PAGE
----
Dr Massimo Viola, of Leiden Observatory, in the Netherlands, who led the study, said: “We look forward to making many more discoveries about this most elusive of substances, dark matter, in the months ahead.”

 

Images and captions

 

First Results from the KiDS Survey (montage). Left, a group of galaxies mapped by KiDS. Right, the same area of sky, but with the invisible dark matter rendered in pink. Credit: Kilo-Degree Survey Collaboration/A. Tudorica & C. Heymans/ESO

First Results from the KiDS Survey (visible light). A group of galaxies mapped by KiDS. Credit: Kilo-Degree Survey Collaboration/A. Tudorica & C. Heymans/ESO

First Results from the KiDS Survey (dark matter). Invisible dark matter is seen rendered in pink on top of the visible-light image. Credit: Kilo-Degree Survey Collaboration/A. Tudorica & C. Heymans/ESO


Images are also available on request from Durham University Marketing and Communications Office on +44 (0)191 334 6075.

 


Media contacts

 

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Science contacts

 

Dr Peder Norberg
Royal Society University Research Fellow
Institute for Computational Cosmology
Durham University
Tel: +44 (0)191 334 3530
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Further information

 

Durham University’s part in the work has been funded by the Royal Society and a European Research Council Starting Grant.

 

Dark matter halo properties of GAMA galaxy groups from 100 square degrees of KiDS weak lensing data”, Viola M. et al, Monthly Notices of the Royal Astronomical Society, in press.

 


Notes for editors

 

The Royal Astronomical Society National Astronomy Meeting (NAM 2015) will take place in Venue Cymru, Llandudno, Wales, from 5-9 July. NAM 2015 will be held in conjunction with the annual meetings of the UK Solar Physics (UKSP) and Magnetosphere Ionosphere Solar-Terrestrial physics (MIST) groups. The conference is principally sponsored by the Royal Astronomical Society (RAS) and the Science and Technology Facilities Council (STFC). Follow the conference on Twitter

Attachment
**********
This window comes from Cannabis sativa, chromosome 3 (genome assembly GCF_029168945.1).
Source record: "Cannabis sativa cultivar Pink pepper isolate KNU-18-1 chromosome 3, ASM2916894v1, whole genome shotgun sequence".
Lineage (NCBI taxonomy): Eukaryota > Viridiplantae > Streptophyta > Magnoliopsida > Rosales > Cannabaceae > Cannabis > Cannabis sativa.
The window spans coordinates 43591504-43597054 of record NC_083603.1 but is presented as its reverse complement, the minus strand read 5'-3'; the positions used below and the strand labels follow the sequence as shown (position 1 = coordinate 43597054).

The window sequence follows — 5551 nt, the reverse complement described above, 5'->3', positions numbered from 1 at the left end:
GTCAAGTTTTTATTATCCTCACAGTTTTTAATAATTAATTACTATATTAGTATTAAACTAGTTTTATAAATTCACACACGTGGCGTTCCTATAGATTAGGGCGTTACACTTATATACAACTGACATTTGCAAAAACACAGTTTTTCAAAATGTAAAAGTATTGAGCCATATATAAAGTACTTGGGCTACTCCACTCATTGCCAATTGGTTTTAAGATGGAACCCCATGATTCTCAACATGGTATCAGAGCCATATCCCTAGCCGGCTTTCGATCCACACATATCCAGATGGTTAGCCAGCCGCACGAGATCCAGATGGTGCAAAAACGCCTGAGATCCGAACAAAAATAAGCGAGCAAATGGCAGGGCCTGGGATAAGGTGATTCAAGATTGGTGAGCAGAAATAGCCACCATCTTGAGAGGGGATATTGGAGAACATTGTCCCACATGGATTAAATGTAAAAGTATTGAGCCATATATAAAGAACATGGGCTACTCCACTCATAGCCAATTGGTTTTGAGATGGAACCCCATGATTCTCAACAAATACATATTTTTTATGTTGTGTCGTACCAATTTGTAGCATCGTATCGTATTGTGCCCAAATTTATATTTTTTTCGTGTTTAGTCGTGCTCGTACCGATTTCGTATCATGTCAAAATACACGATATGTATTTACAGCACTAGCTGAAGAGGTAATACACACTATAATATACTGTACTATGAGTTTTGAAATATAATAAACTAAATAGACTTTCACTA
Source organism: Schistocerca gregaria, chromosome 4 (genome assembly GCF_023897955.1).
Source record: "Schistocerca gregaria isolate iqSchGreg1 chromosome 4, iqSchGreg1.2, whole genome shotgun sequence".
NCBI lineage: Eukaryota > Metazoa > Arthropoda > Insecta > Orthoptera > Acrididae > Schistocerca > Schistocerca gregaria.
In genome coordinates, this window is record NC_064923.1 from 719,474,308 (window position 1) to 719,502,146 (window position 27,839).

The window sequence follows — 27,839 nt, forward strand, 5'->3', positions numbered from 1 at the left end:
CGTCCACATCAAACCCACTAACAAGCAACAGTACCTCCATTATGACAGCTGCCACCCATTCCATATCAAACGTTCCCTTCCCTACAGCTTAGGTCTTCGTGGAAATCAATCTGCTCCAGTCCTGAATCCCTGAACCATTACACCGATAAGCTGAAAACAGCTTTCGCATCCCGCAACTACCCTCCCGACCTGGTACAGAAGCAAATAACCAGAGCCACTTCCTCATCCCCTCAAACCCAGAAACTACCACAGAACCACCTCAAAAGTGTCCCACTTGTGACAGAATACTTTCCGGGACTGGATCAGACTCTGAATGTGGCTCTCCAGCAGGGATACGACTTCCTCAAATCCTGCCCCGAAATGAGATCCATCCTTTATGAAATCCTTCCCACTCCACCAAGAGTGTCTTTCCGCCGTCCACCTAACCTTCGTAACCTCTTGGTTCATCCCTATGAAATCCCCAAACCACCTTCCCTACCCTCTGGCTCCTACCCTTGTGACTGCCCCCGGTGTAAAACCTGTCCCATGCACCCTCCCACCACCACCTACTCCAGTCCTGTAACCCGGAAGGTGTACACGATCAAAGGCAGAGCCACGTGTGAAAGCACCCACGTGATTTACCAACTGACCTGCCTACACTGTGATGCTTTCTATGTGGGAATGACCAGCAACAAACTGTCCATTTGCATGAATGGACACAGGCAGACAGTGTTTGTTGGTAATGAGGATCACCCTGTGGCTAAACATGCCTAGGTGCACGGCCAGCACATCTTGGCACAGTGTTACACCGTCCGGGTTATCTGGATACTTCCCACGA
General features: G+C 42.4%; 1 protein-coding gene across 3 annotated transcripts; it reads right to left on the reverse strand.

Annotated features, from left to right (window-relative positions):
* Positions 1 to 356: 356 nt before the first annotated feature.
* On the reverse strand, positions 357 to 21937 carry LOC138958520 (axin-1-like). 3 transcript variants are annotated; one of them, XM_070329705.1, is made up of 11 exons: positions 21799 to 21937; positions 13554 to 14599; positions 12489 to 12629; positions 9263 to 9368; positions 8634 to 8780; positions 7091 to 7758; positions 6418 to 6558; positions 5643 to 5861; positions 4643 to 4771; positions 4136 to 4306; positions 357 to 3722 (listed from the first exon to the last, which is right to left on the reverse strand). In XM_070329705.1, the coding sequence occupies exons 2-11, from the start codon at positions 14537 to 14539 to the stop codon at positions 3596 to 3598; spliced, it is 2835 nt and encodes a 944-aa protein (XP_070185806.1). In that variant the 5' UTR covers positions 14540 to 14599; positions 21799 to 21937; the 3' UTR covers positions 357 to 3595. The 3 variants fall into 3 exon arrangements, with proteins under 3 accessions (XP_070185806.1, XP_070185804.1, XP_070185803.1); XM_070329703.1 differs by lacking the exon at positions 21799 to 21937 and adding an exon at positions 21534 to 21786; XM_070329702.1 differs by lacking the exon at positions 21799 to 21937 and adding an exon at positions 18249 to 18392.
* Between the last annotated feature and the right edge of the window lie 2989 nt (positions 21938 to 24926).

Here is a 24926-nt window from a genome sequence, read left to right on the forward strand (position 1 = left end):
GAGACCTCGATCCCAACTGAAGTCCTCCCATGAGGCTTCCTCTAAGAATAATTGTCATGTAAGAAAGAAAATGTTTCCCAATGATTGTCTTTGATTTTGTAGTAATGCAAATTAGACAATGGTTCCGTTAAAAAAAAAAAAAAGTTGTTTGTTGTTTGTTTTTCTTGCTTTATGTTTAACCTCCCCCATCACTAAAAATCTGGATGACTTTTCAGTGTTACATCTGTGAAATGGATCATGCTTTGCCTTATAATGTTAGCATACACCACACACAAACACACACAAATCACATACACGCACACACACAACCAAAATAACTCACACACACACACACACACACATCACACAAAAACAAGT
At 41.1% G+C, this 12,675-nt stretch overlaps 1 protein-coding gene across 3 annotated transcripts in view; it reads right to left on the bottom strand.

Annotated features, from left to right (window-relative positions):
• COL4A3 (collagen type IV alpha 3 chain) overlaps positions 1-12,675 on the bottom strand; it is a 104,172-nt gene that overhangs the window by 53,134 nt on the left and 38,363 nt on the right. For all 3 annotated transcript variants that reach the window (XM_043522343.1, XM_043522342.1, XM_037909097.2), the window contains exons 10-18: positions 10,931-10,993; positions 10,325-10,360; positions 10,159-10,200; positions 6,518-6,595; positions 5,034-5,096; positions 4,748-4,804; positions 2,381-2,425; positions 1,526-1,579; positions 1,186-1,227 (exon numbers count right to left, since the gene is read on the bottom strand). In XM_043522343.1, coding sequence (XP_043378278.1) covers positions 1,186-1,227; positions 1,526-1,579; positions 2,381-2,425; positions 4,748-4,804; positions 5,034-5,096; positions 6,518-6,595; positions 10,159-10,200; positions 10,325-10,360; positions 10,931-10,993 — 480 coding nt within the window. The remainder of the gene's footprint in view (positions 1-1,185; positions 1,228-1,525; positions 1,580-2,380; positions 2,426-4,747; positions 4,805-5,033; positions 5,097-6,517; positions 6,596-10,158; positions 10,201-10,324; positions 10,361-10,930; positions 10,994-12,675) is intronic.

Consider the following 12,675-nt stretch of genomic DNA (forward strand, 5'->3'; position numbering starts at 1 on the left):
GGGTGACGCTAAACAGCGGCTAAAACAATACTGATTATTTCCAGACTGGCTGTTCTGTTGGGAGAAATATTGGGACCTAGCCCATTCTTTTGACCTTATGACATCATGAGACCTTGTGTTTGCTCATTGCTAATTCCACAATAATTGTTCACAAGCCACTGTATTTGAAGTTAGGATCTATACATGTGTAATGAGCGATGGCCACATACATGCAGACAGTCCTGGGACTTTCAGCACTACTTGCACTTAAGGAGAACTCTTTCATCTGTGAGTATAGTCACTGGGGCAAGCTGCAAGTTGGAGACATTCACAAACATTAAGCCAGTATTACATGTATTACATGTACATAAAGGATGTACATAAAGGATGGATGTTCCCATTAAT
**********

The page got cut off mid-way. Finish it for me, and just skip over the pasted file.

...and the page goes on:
The Royal Astronomical Society (RAS), founded in 1820, encourages and promotes the study of astronomy, solar-system science, geophysics and closely related branches of science. The RAS organises scientific meetings, publishes international research and review journals, recognizes outstanding achievements by the award of medals and prizes, maintains an extensive library, supports education through grants and outreach activities and represents UK astronomy nationally and internationally. Its more than 3800 members (Fellows), a third based overseas, include scientific researchers in universities, observatories and laboratories as well as historians of astronomy and others. Follow the RAS on Twitter

 

The Science and Technology Facilities Council (STFC) is keeping the UK at the forefront of international science and tackling some of the most significant challenges facing society such as meeting our future energy needs, monitoring and understanding climate change, and global security. The Council has a broad science portfolio and works with the academic and industrial communities to share its expertise in materials science, space and ground-based astronomy technologies, laser science, microelectronics, wafer scale manufacturing, particle and nuclear physics, alternative energy production, radio communications and radar. It enables UK researchers to access leading international science facilities for example in the area of astronomy, the European Southern Observatory. Follow STFC on Twitter